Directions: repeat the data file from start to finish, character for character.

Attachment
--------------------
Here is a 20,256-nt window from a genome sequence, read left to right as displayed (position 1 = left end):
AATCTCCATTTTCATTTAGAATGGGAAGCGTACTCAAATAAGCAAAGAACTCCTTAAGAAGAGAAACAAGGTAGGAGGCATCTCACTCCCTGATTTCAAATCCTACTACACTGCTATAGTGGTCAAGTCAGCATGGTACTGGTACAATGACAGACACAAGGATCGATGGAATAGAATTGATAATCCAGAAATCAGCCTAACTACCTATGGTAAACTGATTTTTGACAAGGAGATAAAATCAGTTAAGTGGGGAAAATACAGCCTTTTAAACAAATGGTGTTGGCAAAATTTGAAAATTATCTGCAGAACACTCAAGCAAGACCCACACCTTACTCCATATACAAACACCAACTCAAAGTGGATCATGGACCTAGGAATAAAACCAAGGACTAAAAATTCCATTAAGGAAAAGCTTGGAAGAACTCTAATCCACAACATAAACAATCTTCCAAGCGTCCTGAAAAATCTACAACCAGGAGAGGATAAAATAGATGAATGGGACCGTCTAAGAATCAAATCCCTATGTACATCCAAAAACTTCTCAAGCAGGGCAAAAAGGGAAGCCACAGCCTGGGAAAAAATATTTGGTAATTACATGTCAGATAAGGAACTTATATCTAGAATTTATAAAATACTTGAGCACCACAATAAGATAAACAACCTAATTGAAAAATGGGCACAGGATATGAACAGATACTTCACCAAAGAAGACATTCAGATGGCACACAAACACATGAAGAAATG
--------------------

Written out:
Here is a 20,256-nt window from a genome sequence, read left to right as displayed (position 1 = left end):
AATCTCCATTTTCATTTAGAATGGGAAGCGTACTCAAATAAGCAAAGAACTCCTTAAGAAGAGAAACAAGGTAGGAGGCATCTCACTCCCTGATTTCAAATCCTACTACACTGCTATAGTGGTCAAGTCAGCATGGTACTGGTACAATGACAGACACAAGGATCGATGGAATAGAATTGATAATCCAGAAATCAGCCTAACTACCTATGGTAAACTGATTTTTGACAAGGAGATAAAATCAGTTAAGTGGGGAAAATACAGCCTTTTAAACAAATGGTGTTGGCAAAATTTGAAAATTATCTGCAGAACACTCAAGCAAGACCCACACCTTACTCCATATACAAACACCAACTCAAAGTGGATCATGGACCTAGGAATAAAACCAAGGACTAAAAATTCCATTAAGGAAAAGCTTGGAAGAACTCTAATCCACAACATAAACAATCTTCCAAGCGTCCTGAAAAATCTACAACCAGGAGAGGATAAAATAGATGAATGGGACCGTCTAAGAATCAAATCCCTATGTACATCCAAAAACTTCTCAAGCAGGGCAAAAAGGGAAGCCACAGCCTGGGAAAAAATATTTGGTAATTACATGTCAGATAAGGAACTTATATCTAGAATTTATAAAATACTTGAGCACCACAATAAGATAAACAACCTAATTGAAAAATGGGCACAGGATATGAACAGATACTTCACCAAAGAAGACATTCAGATGGCACACAAACACATGAAGAAATG